Over 10 million children participate in the federal Supplemental Nutrition Assistance Program (SNAP). Recent proposed policy changes have suggested banning or taxing the use of SNAP benefits for sugar-sweetened beverage purchases and/or subsidizing fruit and vegetable purchases with SNAP benefits. Several uncertainties about these proposed policies remain unanswered: 1) How will substitution of some products for others in response to price changes affect health outcomes? 2) How will SNAP participants supplement SNAP benefits with their own disposable income in response to the policy changes? 3) Will the costs of administering these interventions through SNAP justify their benefits? In this study, investigators will develop a microsimulation model of food consumption among SNAP participants and estimate the impact of proposed SNAP policy changes. The model will simulate a nationally representative set of households who enter and exit the SNAP participant pool over time, focusing on racially/ethnically diverse children and adolescents ages 3 to 18 and their families. Data from national nutrition surveys and the U.S. Department of Agriculture will be used to inform the simulation of proposed SNAP policy reforms.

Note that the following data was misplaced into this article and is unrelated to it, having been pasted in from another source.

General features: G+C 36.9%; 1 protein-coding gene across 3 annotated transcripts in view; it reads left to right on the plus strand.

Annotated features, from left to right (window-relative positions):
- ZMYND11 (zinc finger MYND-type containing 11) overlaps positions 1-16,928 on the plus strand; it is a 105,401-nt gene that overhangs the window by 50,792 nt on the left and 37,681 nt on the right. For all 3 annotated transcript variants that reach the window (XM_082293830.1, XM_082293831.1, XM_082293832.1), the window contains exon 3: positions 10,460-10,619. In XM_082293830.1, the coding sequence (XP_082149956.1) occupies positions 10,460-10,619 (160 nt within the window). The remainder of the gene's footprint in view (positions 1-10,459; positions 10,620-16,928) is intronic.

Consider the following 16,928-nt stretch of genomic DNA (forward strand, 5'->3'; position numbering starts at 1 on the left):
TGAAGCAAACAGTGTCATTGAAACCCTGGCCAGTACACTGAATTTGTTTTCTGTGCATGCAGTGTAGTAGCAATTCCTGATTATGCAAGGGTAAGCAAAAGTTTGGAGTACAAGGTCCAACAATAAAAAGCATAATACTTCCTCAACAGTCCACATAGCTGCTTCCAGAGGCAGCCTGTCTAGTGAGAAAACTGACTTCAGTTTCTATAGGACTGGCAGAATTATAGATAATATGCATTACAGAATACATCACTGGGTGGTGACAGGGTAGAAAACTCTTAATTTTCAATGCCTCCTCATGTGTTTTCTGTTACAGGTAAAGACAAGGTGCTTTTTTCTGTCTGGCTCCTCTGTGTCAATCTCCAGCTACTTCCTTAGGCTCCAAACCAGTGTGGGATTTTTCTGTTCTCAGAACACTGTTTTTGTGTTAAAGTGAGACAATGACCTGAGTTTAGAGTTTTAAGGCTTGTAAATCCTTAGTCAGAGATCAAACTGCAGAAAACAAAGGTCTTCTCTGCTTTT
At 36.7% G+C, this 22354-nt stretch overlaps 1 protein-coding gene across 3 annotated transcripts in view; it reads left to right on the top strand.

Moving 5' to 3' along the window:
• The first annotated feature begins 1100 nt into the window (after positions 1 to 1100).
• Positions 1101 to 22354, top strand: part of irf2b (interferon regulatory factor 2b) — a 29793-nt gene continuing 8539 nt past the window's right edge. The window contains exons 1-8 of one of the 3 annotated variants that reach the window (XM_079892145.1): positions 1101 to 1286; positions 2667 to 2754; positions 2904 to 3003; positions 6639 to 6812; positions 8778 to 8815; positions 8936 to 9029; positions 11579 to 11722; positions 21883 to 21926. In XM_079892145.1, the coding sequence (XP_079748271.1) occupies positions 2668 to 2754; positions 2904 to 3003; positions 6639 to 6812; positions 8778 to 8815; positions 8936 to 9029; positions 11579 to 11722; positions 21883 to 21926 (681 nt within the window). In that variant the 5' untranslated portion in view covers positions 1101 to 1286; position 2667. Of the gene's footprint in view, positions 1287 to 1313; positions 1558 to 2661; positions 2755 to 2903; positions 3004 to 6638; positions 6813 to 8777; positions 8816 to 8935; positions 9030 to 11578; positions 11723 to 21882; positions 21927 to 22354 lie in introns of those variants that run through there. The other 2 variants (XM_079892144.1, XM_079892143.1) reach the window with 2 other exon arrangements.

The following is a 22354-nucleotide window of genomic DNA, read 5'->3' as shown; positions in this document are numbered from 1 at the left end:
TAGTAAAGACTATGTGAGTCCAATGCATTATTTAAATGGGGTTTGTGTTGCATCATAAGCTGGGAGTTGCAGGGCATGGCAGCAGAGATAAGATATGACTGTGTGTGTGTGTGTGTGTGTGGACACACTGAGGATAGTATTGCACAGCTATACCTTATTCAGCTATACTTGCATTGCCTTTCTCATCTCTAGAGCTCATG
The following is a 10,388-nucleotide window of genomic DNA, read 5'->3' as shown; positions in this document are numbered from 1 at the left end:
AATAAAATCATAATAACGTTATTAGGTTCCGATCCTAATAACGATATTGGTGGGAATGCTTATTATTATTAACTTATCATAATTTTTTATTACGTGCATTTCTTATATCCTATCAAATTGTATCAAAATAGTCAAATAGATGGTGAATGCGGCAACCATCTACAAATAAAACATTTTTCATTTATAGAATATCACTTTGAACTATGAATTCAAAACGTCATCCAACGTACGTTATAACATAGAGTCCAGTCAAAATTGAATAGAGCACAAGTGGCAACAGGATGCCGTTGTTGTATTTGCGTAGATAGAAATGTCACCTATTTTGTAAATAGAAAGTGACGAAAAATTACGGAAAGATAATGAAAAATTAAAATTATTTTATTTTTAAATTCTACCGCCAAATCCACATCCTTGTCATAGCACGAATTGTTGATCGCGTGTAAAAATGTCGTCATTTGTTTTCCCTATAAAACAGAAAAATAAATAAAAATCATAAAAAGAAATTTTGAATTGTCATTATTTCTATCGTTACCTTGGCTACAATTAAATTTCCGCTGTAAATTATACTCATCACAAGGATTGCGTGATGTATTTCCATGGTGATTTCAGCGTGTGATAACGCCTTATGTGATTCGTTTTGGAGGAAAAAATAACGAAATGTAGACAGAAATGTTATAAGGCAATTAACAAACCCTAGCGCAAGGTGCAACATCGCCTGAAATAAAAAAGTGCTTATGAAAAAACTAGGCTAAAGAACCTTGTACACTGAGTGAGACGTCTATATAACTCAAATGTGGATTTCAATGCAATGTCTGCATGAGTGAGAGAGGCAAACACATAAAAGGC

Improving Healthy Eating Among Children Through Changes in Supplemental Nutrition Assistance Program (SNAP) Policies: An Economic Microsimulation
This paper models the potential impact of two proposed policy changes to the Supplemental Nutrition Assistance Program (SNAP): a ban on using SNAP dollars to buy sugar-sweetened beverages (SSBs); and a subsidy structured so that for every SNAP dollar spent on fruits and vegetables, thirty cents is credited back to … More
CSPI developed a case study that provides insights into policy strategy and advocacy best practices that resulted in passage of the Healthy, Hunger-Free Kids Act of 2010 (HHFKA). The case study outlines key lessons to help inform nutrition and public health policy initiatives, as well as continued implementation and defense of … More
Evaluation of the USDA FINI Program Finds Benefits for Consumers, Farmers and Retailers, and Local Economies
In December 2018, Congress passed a new farm bill which included a reauthorization of the U.S. Department of Agriculture’s (USDA) Food Insecurity Nutrition Incentive (FINI) Grant Program. This brief summarizes the findings of a recent qualitative evaluation of FINI, which concludes that the program has benefits for consumers, farmers and … More